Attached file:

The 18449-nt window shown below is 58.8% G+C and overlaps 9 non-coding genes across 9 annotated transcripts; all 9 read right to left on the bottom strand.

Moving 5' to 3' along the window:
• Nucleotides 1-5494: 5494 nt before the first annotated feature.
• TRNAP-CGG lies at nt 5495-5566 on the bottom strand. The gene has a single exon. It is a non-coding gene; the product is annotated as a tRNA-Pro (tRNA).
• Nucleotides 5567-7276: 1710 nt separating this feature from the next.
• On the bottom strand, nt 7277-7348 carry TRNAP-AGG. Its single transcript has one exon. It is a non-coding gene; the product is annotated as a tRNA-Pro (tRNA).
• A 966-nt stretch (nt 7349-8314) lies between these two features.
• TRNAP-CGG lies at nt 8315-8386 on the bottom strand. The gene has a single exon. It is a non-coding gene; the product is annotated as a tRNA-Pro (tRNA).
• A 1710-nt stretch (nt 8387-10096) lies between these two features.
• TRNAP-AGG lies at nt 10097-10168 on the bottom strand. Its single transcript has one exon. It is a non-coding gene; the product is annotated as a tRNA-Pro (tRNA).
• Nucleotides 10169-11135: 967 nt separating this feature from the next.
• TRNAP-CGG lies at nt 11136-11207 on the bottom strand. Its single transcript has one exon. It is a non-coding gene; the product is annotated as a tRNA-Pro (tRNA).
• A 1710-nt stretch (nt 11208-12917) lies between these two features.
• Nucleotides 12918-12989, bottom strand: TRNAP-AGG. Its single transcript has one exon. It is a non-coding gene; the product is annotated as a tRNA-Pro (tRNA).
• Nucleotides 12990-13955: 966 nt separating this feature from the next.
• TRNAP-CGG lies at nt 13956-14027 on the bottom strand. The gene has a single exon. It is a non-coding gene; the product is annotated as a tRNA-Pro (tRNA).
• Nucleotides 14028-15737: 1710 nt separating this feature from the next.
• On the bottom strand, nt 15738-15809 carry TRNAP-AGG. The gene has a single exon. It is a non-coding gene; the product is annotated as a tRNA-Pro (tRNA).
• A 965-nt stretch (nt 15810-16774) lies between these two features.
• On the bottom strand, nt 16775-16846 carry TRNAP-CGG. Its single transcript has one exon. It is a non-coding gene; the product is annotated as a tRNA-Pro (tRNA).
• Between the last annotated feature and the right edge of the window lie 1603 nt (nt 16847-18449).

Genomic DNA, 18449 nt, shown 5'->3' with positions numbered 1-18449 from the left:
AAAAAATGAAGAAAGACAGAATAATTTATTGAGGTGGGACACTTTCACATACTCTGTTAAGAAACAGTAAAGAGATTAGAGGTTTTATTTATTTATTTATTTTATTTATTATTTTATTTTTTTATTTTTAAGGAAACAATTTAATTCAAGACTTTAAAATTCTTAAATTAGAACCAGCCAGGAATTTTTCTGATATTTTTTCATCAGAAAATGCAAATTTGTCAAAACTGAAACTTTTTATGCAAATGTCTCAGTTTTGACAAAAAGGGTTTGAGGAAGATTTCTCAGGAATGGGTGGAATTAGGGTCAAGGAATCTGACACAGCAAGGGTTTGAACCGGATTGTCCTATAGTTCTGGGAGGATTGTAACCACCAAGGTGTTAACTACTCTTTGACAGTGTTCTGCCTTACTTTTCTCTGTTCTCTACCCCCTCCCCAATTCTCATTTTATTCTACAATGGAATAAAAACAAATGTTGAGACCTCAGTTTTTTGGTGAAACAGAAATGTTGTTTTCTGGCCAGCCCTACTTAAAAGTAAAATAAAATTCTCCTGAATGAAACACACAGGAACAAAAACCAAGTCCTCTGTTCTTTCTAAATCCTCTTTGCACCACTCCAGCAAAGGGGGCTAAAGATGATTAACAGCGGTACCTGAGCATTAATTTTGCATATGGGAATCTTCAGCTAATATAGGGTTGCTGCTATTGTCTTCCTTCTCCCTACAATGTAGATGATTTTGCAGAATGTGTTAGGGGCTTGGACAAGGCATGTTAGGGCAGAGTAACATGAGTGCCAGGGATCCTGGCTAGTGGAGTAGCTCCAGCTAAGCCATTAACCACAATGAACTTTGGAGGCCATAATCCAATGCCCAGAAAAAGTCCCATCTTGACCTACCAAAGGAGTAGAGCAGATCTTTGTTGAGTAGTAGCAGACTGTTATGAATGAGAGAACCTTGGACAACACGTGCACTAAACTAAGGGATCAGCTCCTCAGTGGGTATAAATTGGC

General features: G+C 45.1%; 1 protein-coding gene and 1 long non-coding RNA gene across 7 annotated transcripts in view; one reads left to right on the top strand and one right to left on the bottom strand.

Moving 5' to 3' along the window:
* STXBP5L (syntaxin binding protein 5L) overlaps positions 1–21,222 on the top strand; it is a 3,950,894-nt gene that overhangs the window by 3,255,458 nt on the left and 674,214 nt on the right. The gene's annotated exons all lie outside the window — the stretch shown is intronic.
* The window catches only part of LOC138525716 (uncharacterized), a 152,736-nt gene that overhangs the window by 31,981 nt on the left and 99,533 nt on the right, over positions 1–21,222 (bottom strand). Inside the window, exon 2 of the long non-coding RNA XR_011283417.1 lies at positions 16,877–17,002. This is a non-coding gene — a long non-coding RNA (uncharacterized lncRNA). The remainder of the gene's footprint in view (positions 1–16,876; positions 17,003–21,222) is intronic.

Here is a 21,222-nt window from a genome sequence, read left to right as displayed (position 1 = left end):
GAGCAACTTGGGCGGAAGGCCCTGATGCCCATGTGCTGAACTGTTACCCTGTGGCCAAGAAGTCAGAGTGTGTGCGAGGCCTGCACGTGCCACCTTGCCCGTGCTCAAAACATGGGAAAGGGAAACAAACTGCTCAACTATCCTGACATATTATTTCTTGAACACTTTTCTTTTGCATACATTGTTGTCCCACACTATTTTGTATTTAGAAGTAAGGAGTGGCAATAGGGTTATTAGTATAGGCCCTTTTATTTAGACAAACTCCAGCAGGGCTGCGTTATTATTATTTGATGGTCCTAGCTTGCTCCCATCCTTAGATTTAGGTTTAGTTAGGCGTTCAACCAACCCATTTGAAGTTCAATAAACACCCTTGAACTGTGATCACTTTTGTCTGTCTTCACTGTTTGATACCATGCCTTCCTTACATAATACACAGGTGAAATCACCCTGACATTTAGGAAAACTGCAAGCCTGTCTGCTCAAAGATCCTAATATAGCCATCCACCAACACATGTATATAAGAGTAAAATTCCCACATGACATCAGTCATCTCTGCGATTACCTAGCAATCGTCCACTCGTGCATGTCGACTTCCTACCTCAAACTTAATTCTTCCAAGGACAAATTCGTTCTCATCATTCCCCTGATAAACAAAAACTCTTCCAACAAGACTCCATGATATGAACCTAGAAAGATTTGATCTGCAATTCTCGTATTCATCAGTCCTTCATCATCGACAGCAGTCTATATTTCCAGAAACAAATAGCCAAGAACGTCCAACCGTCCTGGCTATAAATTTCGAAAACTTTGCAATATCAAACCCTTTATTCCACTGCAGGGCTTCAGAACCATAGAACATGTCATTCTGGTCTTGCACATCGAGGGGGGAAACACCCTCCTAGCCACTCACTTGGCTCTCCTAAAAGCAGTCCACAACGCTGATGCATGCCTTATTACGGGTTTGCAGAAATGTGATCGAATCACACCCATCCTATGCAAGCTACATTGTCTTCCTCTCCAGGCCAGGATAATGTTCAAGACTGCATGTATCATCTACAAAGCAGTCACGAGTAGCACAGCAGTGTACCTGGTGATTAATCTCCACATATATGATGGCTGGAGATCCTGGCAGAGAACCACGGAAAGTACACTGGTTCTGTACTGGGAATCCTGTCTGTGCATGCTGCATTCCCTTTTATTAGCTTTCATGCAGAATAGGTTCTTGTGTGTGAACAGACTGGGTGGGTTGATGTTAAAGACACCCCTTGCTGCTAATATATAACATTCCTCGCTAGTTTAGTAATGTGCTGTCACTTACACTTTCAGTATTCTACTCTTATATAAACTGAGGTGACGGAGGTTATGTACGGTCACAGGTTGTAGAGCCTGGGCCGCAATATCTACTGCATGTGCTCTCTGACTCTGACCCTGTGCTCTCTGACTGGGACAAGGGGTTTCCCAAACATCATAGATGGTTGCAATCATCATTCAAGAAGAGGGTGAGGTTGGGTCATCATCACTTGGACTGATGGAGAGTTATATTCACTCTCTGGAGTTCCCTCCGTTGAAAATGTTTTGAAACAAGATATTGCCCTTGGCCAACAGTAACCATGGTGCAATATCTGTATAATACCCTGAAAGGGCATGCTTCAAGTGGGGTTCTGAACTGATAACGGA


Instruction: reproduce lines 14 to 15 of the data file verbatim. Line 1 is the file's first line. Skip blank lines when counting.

• Nucleotides 12918-12989, bottom strand: TRNAP-AGG. Its single transcript has one exon. It is a non-coding gene; the product is annotated as a tRNA-Pro (tRNA).
• Nucleotides 12990-13955: 966 nt separating this feature from the next.